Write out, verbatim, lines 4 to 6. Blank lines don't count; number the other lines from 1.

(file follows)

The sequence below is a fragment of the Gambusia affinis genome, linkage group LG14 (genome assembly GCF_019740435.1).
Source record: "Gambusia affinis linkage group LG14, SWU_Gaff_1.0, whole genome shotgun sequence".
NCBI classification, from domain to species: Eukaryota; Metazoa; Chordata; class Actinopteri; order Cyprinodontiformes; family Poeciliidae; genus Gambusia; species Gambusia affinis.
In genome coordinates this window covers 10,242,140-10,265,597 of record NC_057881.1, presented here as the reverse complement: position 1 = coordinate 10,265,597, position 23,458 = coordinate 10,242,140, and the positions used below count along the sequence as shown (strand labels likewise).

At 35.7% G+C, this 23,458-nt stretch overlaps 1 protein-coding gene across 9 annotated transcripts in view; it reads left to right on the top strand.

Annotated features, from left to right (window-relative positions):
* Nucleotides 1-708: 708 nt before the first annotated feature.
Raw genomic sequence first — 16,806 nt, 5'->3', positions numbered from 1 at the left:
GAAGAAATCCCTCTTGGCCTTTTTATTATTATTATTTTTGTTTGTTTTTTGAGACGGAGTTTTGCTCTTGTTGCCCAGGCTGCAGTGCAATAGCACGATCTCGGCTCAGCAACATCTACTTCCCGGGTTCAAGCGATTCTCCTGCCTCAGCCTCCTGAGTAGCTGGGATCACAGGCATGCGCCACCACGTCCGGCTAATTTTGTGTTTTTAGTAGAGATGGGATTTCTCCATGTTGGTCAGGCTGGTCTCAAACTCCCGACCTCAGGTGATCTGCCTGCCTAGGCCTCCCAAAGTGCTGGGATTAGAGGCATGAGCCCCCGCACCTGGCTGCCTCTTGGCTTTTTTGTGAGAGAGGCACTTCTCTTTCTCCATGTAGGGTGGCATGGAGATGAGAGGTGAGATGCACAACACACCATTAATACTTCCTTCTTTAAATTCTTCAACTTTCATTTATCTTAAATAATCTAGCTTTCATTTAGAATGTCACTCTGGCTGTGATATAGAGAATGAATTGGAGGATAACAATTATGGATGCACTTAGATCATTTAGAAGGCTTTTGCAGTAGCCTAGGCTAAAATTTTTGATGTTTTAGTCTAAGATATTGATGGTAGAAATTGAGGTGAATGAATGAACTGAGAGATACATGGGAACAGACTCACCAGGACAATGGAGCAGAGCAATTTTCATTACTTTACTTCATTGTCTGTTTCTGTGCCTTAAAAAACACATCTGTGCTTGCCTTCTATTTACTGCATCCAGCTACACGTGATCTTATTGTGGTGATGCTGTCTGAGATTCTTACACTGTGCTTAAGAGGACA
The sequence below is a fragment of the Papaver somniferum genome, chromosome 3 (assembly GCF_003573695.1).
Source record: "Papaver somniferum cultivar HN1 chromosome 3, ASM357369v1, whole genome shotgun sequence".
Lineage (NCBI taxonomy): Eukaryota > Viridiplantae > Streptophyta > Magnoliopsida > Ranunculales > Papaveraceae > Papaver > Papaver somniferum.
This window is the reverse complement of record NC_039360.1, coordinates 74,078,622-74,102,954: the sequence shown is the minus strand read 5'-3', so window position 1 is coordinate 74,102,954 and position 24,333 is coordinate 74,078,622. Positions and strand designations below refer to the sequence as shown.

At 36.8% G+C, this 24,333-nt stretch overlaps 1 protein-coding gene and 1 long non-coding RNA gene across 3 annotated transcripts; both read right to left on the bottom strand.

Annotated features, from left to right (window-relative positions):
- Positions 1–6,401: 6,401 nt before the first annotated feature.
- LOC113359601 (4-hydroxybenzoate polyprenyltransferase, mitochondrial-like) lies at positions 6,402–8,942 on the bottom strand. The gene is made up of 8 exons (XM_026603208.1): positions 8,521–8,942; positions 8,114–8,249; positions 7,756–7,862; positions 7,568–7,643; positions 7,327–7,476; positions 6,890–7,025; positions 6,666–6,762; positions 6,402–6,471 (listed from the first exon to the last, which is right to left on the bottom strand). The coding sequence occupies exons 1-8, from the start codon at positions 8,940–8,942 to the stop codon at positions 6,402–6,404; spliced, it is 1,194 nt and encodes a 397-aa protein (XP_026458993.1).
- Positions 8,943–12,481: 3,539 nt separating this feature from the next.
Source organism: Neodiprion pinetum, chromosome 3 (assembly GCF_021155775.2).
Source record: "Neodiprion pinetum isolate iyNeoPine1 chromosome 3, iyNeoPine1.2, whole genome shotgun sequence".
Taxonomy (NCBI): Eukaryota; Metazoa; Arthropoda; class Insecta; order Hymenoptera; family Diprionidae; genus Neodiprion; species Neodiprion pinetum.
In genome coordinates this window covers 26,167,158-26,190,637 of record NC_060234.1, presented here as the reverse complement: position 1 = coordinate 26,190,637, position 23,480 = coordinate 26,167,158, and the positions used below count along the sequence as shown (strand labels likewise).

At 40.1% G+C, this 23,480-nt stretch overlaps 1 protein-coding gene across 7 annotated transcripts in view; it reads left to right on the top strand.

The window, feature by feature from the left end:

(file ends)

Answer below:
In genome coordinates this window covers 10,242,140-10,265,597 of record NC_057881.1, presented here as the reverse complement: position 1 = coordinate 10,265,597, position 23,458 = coordinate 10,242,140, and the positions used below count along the sequence as shown (strand labels likewise).

At 35.7% G+C, this 23,458-nt stretch overlaps 1 protein-coding gene across 9 annotated transcripts in view; it reads left to right on the top strand.

Annotated features, from left to right (window-relative positions):